Wednesday, June 29, 2011


Black American Traveling
to Black Latino America


During my first trips to Perú, Ecuador, Panamá and Colombia, and as I was passing through El Salvador and Mexico, I wanted to show off my ethnic pride and immediately be marked by the people around me as a black-American. In each Latin-American country I visit, I try to seek out black communities so I can get a taste of black Latino cultures. I wore t-shirts with pictures and names of Muhammed Ali, Tupac Shakur, Luther Vandross, and Barack Obama, all of which collected quite a bit of attention. Before leaving to return to Oakland, CA, where I have been living throughout my adult life, I cleaned and gave all of those t-shirts to anyone who wanted a souvenir from an African-American traveler.

Wearing my Barack Obama shirt while visiting Ecuador
and buying my first my first panama hat.

Upon my return to Oakland from places like Perú, Ecuador, Colombia, and even Cuba, from years back, I wanted to show off my language and cultural exposure by wearing t-shirts of one of Perú's largest black communities, Chincha; my sentimental favorite international (predominately black) soccer team Ecuador, and the t-shirt representing the University of Havana where I spent an early summer studying Spanish. I even wear clothes that were handwoven in Ecuador, like my panama hats and alpaca knit sweaters. When my Peruvian-American friend María told me that I come across as a foreign black person, I took it as a compliment.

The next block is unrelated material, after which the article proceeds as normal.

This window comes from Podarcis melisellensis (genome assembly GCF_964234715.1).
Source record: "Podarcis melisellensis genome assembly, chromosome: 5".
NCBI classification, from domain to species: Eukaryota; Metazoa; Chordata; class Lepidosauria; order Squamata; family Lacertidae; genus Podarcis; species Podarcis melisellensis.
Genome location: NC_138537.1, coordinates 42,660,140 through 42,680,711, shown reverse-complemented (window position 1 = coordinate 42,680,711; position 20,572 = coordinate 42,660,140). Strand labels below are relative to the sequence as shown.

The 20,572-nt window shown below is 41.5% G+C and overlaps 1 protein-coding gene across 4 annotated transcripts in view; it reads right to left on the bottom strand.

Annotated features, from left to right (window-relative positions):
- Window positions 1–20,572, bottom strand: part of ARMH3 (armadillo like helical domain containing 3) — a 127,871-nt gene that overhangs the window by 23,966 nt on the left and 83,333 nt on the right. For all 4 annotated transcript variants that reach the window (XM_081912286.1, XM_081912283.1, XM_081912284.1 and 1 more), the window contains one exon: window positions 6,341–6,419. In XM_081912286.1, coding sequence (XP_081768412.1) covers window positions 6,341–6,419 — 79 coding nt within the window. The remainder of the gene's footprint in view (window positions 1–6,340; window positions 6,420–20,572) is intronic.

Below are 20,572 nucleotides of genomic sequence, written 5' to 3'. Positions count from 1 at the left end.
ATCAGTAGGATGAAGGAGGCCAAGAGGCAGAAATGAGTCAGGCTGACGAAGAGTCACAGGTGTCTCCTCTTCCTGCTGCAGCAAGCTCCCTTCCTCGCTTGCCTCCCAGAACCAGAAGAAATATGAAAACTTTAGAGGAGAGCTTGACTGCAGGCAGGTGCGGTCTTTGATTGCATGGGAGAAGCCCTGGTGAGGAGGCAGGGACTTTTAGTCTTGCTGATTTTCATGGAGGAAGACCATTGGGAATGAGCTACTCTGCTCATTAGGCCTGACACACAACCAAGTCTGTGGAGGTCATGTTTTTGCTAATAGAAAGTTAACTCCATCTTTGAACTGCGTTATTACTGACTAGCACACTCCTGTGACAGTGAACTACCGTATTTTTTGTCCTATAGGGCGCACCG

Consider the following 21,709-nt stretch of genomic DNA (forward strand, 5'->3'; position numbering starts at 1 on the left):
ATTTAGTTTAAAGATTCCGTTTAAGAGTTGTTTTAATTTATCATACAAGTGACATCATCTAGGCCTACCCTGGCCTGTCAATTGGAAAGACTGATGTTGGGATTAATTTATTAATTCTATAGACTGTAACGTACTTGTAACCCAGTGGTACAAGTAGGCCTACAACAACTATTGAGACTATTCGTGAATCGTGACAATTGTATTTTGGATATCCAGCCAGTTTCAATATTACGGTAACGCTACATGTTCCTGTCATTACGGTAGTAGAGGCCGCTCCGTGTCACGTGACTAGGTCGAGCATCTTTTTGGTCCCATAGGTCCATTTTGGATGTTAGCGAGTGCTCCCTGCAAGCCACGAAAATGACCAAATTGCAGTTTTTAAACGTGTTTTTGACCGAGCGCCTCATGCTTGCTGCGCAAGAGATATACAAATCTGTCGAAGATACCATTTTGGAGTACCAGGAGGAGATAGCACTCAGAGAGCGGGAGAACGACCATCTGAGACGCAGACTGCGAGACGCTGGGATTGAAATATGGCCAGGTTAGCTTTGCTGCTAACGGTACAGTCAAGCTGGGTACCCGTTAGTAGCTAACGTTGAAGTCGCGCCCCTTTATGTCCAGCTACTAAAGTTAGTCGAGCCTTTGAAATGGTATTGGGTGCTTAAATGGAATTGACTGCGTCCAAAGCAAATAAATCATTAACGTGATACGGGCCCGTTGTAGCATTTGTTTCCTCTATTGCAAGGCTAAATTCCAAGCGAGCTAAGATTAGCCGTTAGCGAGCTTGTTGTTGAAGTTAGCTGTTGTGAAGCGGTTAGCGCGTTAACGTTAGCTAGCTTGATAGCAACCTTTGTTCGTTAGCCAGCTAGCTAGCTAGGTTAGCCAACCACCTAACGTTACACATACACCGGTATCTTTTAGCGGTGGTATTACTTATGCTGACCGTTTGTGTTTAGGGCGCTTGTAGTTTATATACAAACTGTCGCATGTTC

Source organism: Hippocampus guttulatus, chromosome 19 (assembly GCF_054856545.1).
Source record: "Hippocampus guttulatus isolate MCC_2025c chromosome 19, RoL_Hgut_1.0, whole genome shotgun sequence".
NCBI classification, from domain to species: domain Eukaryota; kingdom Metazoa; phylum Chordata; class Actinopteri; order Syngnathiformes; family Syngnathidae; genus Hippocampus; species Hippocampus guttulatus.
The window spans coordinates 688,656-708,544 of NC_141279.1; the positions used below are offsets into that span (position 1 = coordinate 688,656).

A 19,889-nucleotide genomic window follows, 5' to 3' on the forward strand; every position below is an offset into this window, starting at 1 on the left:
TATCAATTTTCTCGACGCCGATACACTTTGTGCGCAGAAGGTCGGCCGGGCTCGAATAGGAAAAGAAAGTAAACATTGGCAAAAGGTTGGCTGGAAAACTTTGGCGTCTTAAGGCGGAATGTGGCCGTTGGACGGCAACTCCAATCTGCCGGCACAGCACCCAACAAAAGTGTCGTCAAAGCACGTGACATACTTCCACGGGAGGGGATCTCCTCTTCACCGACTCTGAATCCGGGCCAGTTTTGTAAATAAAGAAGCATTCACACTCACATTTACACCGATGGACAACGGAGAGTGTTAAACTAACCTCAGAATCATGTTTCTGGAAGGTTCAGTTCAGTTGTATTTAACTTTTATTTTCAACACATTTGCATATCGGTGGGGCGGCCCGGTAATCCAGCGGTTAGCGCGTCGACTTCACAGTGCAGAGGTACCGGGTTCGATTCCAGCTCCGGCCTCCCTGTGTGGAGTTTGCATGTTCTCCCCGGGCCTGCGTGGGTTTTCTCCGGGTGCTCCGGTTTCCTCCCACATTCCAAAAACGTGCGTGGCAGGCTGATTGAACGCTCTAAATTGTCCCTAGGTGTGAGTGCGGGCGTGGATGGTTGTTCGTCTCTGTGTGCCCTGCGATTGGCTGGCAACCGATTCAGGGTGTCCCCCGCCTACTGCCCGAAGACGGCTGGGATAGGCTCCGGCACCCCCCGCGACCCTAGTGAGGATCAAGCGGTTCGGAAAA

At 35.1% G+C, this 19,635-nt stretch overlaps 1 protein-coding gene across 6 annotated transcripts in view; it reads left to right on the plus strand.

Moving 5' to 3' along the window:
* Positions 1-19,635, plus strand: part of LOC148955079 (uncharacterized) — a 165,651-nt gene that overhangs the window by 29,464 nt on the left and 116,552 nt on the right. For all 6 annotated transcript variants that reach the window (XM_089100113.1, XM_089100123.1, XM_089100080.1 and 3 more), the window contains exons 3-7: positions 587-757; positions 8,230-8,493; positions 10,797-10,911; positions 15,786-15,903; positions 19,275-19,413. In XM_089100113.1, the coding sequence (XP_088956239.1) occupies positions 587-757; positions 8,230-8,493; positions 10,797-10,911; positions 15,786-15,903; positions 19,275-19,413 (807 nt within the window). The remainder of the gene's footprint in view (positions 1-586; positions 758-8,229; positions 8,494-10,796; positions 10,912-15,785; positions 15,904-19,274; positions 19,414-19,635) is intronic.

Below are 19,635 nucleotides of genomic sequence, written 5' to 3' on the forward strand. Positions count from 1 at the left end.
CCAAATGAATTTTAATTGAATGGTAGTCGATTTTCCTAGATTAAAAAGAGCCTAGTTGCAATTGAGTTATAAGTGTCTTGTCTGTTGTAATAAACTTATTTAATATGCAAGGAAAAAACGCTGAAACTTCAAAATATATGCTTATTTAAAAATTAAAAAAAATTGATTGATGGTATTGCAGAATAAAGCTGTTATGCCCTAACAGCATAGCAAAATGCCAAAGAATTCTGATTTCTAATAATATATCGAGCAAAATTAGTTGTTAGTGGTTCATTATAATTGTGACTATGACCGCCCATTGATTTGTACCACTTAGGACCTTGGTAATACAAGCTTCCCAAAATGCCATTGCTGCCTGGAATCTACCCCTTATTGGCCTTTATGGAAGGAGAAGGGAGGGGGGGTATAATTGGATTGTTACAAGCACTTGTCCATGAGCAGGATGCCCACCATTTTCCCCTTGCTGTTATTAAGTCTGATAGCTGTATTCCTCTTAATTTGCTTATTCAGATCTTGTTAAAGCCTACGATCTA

El Sol instructor

Sporting a t-shirt representing a large,
culturally rich, Afro-Peruvian community.

Each of those shirts, worn here and abroad, served as conversation pieces. In Latin-America, I easily attracted curious new friends. Here in the states, I not only get curious looks from American citizens, but I attract curious new friends from the countries I represent with what I'm wearing.


  1. I really like the theme of your blog. I always try to learn about the African diaspora in whatever country I'm visiting.

  2. Aritul, thank you for the visit, and I'm glad you like it. Don't forget, it's free to subscribe :-)


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